American rapper, songwriter and actor Aaron Carter is facing mass backlash after reportedly stealing the artwork of 25-year-old Berlin-based artist Jonas Jödicke for use on a hoodie.
Skyrocketing to fame in the 1990s, Carter has since taken to promoting his own line of merchandise, one item of which featured a painting of two lions butting heads in the shape of a heart.
While Carter was unfazed about peddling the hoodie — and the artwork upon it — on Twitter, the original artist of the piece was not as enthused, calling out rapper for blatant theft of his work for use in his own clothing line.
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#throwback ❤️ This is the very first artwork I posted here on my IG about 1 year ago.. Still can't believe I have come such a long way since then! You guys are crazy! It is 110k of you already! Thanks for every like, follow, comment and for supporting me by buying my prints! It really means so much to me! ❤️❤️ I want to continue my #symbolsoflifeseries (two animals in Yin&Yang style). I need your suggestions!! Please let me know in the comments which animals and which symbols you would like to see! 🎉🎉❤️ Prints of this are available in my shop :) Link in my bio ✌️😀 #art #arte #lion #lions #equality #love #heart #brother #brothers #brotherhood #yinyang #yinandyang #thankyou #thanks #youarethebest #print #prints #worldofartists #art_empire
“Hey @aaroncarter... You are using my artwork to promote your merchandise,” 25-year old Jonas Jödicke wrote in response to Carter’s post. “I have not given you permission to do so. My art is being commercially exploited by people on a daily basis. We artists have rights, too!”
Hey @aaroncarter .. You are using my artwork to promote your merchandise. I have not given you permission to do so. My art is being commercially exploited by people on a daily basis. We artists have rights, too!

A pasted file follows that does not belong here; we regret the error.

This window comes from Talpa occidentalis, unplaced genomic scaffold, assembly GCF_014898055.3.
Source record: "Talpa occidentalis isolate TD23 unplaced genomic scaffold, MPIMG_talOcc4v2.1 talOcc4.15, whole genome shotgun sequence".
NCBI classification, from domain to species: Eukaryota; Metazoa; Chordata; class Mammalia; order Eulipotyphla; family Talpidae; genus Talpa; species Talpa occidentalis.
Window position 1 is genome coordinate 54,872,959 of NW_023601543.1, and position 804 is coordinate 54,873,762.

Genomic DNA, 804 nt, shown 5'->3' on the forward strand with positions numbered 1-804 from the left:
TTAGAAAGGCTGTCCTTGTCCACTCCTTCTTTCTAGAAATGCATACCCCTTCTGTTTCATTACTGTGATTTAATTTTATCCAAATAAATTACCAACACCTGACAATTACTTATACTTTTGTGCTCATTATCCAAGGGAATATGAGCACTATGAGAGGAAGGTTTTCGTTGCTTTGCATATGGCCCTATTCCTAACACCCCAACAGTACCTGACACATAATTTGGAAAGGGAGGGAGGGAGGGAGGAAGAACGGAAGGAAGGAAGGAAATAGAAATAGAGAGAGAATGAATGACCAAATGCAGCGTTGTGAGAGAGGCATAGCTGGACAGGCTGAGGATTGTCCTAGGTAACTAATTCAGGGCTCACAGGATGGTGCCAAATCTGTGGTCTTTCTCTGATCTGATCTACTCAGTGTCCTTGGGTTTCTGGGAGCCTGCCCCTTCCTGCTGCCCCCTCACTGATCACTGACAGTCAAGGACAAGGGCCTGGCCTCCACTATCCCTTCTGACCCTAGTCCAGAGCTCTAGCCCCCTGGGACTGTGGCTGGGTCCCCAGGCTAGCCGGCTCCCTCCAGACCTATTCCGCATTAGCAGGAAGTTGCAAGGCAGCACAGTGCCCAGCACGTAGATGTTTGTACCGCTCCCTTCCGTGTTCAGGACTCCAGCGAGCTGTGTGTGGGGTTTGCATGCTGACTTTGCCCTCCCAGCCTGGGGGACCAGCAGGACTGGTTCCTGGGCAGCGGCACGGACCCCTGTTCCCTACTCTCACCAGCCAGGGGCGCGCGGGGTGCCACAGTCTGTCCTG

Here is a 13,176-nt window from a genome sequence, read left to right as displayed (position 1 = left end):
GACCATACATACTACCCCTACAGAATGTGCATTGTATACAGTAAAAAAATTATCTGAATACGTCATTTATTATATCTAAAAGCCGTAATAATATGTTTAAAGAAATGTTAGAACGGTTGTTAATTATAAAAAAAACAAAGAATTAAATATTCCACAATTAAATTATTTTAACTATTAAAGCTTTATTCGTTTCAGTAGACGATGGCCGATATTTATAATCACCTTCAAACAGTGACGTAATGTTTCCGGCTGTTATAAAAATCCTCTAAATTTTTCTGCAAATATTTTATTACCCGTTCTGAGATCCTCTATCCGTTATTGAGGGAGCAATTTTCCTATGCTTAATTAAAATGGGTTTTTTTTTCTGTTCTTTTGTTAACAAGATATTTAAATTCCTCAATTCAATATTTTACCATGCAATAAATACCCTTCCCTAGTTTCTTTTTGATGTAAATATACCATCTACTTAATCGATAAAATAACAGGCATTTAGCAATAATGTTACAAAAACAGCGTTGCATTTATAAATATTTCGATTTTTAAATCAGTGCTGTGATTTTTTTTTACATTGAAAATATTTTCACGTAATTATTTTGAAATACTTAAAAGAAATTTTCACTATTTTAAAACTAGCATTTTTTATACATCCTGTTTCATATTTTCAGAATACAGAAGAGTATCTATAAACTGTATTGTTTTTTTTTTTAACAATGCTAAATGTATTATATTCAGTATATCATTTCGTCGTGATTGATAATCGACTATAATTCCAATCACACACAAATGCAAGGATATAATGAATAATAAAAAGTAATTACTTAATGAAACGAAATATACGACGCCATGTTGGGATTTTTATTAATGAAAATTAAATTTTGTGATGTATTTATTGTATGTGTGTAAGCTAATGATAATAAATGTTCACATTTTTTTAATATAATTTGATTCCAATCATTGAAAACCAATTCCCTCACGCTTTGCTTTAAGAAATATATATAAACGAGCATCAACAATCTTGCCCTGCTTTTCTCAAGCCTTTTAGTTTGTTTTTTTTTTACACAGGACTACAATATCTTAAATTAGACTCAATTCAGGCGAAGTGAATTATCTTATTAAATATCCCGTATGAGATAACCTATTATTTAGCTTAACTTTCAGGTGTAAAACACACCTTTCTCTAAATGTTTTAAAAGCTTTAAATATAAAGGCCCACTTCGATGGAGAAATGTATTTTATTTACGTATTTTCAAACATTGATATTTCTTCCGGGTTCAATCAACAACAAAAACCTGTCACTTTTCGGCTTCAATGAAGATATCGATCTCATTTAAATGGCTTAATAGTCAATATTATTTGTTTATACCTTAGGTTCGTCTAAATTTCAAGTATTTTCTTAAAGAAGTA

Iˋd really appreciate if you could retweet this so he‘ll see it. https://t.co/ktusJEo3dz
— Jonas Jödicke (@JoJoesArt) January 18, 2020
However, it doesn’t look like Carter is budging an inch after being called out by the young artist, considering his scathing and expletive-laced reply to Jödicke’s well-intentioned plea.
“You should've taken it as a compliment d**k, a fan of MINE sent this to me,” he Tweeted. “Oh, here they go again, the answer is no, this image has been made public and I'm using it to promote my clothing line. Guess I'll see you in small claims court F**KERY.”
The interaction quickly went viral across Twitter, with users across the platform speaking out in favor of Jödicke’s rights to his own work — as well as dunking on Carter, in the process.
“Apparently we can all steal Aaron Carter’s music and he’ll think it’s a compliment,” Roosterteeth’s Gavin Free said of the situation.
Apparently we can all steal Aaron Carter’s music and he’ll think it’s a compliment. https://t.co/CdWDyaD1bs
— Gavin Free (@GavinFree) January 18, 2020
“Ain’t nobody paying $100 for these ugly a** hoodies bro,” writer and director Josh King chimed in. “Only a meth head would want to look & dress like Aaron Carter these days.”
— Josh King (@JoshKing65) January 18, 2020
Aaron Carter cordially invites you to use his “music” in all of your commercial enterprise and not pay him any royalties. Because it’s public. And it’s a compliment. https://t.co/Wq7XzNk8aa
— AntipodesAnnie 🐏🇳🇿 (@lacuchinaNZ) January 18, 2020
Jödicke has since spoken out about the issue in an interview with Forbes, where he revealed the artwork, named “Brotherhood,” holds significant importance to him, as it kickstarted his artistic career.
This isn’t even the first time such theft has happened to him on a grand scale, with the artist claiming that even Madonna had photoshopped one of his pieces prior to Carter’s recent outburst.
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I’m looking for title suggestions for this #workinprogress 🤔 Any ideas? — Started coloring this sketch of mine yesterday. Not entirely sure this is the direction I want to go with it, but we‘ll see! 🤷🏼♂️ Still lots of work to do! — #wolfdrawing #procreate #digitalart #wip #sketch #wolves
“I didn’t pursue it any further legally, because I didn’t want the drama, but I now regret it,” he told Forbes’ Nadja Sayej. “If we artists always back down like that, things will never change.”